European environmental activists have warned that the oil and gas industry “cuts corners” when drilling for shale gas through hydraulic fracturing (fracking).
But once disaster occurred, the companies would blame locally outsourced suppliers.
Friends of the Earth activist Darek Urbaniak from Poland said this during a Thursday meeting with Barry Wuganaale, the newly-elected chairperson of the local anti-fracking organisation Treasure Karoo Action Group (TKAG). The TKAG is opposing proposed fracking in the Karoo.
Wuganaale took over the TKAG chair from Goldman Environmental Award winner Jonathan Deal, who is now the organisation’s director.
At the meeting, Urbaniak was accompanied by Dutch counterpart Geert Ritsema and Siziwe Khanyile, a campaigner at non-profit environmental organisation GroundWork South Africa.
Urbaniak and Ritsema were some of the global environmental activists who recently toured the Karoo to hear what locals thought of fracking.
Urbaniak warned that in Poland some multinational companies were “cutting corners” by buying cheap cement and manufacturing poor quality casings used in drilling for shale gas.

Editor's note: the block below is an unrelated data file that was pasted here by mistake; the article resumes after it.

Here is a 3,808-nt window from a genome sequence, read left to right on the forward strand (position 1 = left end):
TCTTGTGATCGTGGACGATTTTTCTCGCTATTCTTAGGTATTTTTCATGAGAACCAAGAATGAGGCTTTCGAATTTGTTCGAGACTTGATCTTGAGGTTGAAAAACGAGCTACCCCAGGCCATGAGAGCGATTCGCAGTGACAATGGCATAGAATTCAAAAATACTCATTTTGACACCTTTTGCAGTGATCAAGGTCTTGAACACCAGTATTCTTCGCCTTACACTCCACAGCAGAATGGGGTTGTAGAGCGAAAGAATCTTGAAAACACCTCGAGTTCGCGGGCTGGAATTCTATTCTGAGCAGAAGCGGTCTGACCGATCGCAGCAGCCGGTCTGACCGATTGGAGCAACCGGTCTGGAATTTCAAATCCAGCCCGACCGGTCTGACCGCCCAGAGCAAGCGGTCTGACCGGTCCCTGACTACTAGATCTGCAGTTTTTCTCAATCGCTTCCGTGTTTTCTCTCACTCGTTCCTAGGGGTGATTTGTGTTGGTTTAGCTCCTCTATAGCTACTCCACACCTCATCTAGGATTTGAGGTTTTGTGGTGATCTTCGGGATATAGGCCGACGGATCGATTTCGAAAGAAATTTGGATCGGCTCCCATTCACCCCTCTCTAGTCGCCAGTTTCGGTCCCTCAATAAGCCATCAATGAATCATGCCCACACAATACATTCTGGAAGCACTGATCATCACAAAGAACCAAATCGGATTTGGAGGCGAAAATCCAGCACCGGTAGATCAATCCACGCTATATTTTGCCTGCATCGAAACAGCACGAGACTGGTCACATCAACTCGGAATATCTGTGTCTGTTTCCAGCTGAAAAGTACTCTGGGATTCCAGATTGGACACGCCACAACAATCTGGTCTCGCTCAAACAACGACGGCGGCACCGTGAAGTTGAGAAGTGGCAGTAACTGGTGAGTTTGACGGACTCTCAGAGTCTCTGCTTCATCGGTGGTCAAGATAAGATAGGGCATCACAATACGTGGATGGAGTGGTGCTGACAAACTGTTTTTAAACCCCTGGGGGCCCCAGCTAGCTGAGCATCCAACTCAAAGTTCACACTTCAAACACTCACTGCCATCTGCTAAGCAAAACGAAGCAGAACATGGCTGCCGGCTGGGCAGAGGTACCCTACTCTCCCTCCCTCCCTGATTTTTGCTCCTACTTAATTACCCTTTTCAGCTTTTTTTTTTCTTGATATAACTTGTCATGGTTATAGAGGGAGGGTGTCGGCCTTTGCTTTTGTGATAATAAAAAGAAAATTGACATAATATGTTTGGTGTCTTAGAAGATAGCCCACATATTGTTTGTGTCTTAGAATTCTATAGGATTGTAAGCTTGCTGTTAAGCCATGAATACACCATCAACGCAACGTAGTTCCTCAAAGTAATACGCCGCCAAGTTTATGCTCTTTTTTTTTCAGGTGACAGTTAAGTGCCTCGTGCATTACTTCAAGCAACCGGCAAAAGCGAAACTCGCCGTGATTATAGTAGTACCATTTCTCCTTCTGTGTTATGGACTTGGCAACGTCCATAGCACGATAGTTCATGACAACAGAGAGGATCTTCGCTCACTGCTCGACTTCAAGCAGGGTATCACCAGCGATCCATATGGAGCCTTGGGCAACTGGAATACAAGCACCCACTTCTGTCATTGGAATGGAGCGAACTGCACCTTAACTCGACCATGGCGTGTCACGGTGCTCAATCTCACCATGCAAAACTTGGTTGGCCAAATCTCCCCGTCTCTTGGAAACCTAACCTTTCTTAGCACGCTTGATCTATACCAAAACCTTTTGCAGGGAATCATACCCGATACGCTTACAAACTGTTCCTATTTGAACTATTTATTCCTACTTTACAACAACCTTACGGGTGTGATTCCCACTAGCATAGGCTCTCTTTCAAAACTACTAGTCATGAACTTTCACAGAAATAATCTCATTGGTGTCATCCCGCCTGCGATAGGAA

He said when something went wrong during the drilling process, the companies would then blame locally outsourced companies who supplied the cement or the casings.
Ritsema said the promised jobs provided by fracking could last for five years, but groundwater and the environment would be permanently harmed.
Wuganaale said his organisation welcomed international support and efforts should be made to make use of the platforms such as the Pan African Parliament to raise awareness against fracking in Africa.
He said they welcomed both local and international collaborations to deepen their anti-fracking campaign across the country and the globe.
Locally, he said there was a need to simplify the complex literature around fracking and translate it into local languages so that everyone could understand its consequences.
He highlighted the fact that the country’s Khoisan leadership agreed that they were opposed to fracking, at a conference in Graaff Reinet three weeks ago.
The conference delegates resolved that the Khoisan people would fight the issue of land dispossession along with fracking.
He said their campaign was an opportunity to work with farmers and unemployed people in the Karoo to protect the Karoo from shale gas mining and explore alternative ways to champion sustainable energy sources, jobs and agrarian land reform. - Francis Hweshe